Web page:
Professor Sharon Huttly, Pro Vice Chancellor for Education, also spoke to SCAN regarding the industrial action. While stopping short of supporting the strike, Professor Huttly said: “we support the view that all staff here have the right to take the option of industrial action – but we must balance this with our duty to students.”
The University will support staff through the changes by offering financial advice and communicate information about the new scheme: “it is a very complex situation,” said Huttly, “it becomes apparent how little staff know about their pension schemes.”
A statement released by the University said: “The University’s position is that the best outcome would be for a negotiated resolution that maintains USS as an attractive, sustainable and affordable pension scheme.”
Internal e-mails seen by SCAN shed more light on the University’s stance, stating that: “The University does not view strike action at this stage as being conducive to finding a resolution to the pension scheme issue because it is planned before the publication of the proposal for changes and the member consultation.”
How will students be affected?
The University states that mitigating the impact on students will be a priority: “Student welfare and academic progress remain the University’s top priorities”
Professor Huttly did not rule out financial compensation for students heavily affected by the strikes – but compared the impact to that of Storm Desmond in 2015 in which students did not receive a refund for lost time during an unexpected university closure. She suggested that students pay for “an education – that’s not the same as a day-by-day timetable.”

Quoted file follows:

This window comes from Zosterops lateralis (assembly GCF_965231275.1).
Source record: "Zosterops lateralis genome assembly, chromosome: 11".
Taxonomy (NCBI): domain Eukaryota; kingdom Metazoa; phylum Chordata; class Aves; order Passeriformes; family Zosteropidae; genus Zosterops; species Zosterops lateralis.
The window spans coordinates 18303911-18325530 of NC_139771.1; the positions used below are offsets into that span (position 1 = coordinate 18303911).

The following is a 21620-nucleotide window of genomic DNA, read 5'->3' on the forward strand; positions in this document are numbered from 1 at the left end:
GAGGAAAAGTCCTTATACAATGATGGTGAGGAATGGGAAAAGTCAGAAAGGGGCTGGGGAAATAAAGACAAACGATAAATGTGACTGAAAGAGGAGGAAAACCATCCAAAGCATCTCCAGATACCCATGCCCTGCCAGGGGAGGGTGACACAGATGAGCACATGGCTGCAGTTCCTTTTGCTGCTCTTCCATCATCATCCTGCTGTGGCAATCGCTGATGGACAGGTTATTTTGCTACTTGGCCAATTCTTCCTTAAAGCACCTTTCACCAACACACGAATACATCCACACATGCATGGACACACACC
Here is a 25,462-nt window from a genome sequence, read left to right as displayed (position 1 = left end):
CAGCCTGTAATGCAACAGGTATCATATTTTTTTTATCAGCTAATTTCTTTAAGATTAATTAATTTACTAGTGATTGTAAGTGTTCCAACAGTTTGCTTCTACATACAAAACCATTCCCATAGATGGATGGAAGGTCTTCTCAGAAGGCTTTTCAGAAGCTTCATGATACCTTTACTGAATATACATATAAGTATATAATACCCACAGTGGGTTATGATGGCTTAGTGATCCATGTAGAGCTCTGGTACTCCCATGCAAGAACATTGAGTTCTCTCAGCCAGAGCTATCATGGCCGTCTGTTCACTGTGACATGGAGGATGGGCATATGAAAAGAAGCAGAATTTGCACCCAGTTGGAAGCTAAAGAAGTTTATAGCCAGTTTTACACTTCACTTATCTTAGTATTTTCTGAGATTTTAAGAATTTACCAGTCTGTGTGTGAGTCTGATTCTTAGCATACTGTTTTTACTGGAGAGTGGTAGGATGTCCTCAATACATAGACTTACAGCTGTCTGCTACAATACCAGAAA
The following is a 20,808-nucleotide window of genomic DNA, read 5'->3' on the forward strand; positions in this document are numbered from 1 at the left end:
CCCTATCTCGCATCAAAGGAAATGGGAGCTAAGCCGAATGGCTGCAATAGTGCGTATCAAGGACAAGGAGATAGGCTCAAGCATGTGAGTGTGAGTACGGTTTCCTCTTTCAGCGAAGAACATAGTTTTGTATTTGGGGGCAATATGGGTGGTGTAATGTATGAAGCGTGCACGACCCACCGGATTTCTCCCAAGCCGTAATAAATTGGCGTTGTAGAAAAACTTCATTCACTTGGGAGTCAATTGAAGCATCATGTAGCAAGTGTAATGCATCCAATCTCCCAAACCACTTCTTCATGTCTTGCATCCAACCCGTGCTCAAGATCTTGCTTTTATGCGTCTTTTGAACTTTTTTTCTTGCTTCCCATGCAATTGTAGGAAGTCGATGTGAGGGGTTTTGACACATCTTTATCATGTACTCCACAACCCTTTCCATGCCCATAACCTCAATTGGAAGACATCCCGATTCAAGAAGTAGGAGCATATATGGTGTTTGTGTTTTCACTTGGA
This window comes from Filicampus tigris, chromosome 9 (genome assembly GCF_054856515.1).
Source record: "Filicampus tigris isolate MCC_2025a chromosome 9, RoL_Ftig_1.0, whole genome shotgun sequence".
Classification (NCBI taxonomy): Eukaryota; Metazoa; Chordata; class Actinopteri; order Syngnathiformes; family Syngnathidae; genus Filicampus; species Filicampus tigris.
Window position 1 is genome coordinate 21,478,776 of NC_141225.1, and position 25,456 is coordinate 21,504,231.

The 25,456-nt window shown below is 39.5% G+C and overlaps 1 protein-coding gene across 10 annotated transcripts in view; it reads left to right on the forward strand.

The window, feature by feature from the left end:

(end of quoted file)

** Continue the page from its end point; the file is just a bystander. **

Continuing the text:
Professor Huttly did not rule out academic dispensation or mitigating circumstances for affected students – but said nothing will be confirmed until it is clear how much impact the strikes will have.
While the National Union of Students have called on their members to support local demonstrative action, the Lancaster University Students’ Union have adopted a significantly more neutral position:
“Lancaster University Students’ Union sympathises with the position of the UCU and their members, but in the best interests of our students we do not wish to see this action go ahead and believe all sides of the debate have a part to play in reducing the impact on our members’ education.”
Students are largely divided on the strikes. While a social media poll conducted by SCAN suggested broad support for the strikes, speaking to random samples of students reveals strong opinions both in favour of and in opposition to the strikes. Some departments have contacted their students, one email reading: “None of your lecturers want to harm your education through this industrial action. But at the same time, withholding our labour, which includes teaching, marking, examining and other activities that involve you, is the only way we can make our employers pay attention to the dire situation they are putting us in.”
A lecturer and vocal member of UCU told SCAN: “your anger is totally legitimate but your fight is not with me – it is with upper management of the University” – and many staff and supporters are encouraging students to contact the Vice-Chancellor expressing their anger and clarifying that they hold him responsible for the disruption caused by strikes.
This is a developing story. Follow all the latest at scan.lusu.co.uk/index.php/strike